Our friend and Caddis Fly Blog contributor Jay Nicholas has posted a chapter he wrote for the Salmon 2100 Project, back in 2006. Although this may be considered old news to folks who have read the the book, published by the American Fisheries Society, I bet that many people have not been formally introduced to these ideas. So, in the spirit of engaging constructive discussions regarding conservation of wild salmon, steelhead, and trout, here is a link to Jay’s Post.
Jay has over three decades experience as a fisheries scientist (working with the Oregon Department of Fish and Wildlife, The Oregon Watershed Enhancement Board, and the Wild Salmon Center) and specializing principally with all things hinting of life history, ecology, and management of salmon, trout, and steelhead here in Oregon.
This article touches on many concepts:
__ building organized support for wild salmon,
__ keeping a place for salmon in one’s daily routine,
__ creating opportunities for non-anglers to interact with wild salmon,
__ achieving unified support for wild fish,
__ engaging children to the cause of wild fish,
__ supporting the Tribes,
__ considering a future when people do not fish for salmon and steelhead,
__ improving funding and efficiencies of hatchery production, and simultaneously easing-up on the hatchery-fish accelerator pedal,
__ changing the federal ESA,
__ practicing triage in salmon conservation,
__managing species that are predators on salmon,
__consolidating land ownerships, and habitat restoration.
That list is long, and while many of the suggestions are not novel, I frankly was surprised and intrigued the way the recommendations were delivered and some of the essential ideas.
Three opinions are quite clear in this article:
First – anyone who really cares about the future of wild Pacific Salmon should not assume that government, or science, or scientific salmon experts and managers should be entrusted with the business of securing the future of wild fish.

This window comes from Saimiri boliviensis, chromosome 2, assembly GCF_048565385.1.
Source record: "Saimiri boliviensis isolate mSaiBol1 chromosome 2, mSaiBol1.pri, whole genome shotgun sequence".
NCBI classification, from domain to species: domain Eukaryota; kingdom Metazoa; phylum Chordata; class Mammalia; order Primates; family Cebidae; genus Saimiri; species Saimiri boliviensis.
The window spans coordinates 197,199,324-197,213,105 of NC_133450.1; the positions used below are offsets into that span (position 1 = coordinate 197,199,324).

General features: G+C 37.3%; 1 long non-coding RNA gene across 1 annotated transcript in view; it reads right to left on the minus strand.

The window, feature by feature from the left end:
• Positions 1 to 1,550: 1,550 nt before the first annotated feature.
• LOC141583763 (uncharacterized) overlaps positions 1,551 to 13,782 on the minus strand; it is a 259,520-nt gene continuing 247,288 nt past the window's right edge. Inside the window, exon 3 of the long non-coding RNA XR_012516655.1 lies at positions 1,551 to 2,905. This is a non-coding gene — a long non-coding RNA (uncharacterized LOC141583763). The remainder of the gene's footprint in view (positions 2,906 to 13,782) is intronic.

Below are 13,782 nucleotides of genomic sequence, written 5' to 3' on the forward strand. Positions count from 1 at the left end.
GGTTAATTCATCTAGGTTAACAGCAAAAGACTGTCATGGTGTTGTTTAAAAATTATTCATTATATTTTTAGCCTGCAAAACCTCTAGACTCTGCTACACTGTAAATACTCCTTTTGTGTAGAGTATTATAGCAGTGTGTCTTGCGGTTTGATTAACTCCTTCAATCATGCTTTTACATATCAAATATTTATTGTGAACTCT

Second – there is no secret solution that only experts can reveal that will save wild salmon in our future. People have it within their reach to save abundant wild salmon – if they want to.
Third – many of the various organized salmon conservation groups engage far too much time snitting at each other, jockeying for political dominance, and fund raising — to the detriment of the cause of conserving wild fish.
If you find any of the topics I’ve mentioned here intriguing, give the article a browse; I think you will find some thought-provoking ideas.
As I write this, we still have some relatively strong runs of wild silvers, kings, and winter steelhead here on the Oregon coast — not their historical numbers, but still pretty decent — considering what we have done to the habitat, how hard we have fished them, and our legacy of hatchery practices. Your engagement in wild salmon conservation can only help the cause of these fish.
And remember please, wild McKenzie trout are taxonomically grouped with the Pacific Salmon so even if your interest is focused on rainbow and cutthroat close to Eugene, this conservation conversation is part of the equation we need to understand.
The Future of Wild Pacific Salmon was published (and is sold) by the American Fisheries Society in 2006: Robert (Bob) Lackey is the Principal Editor.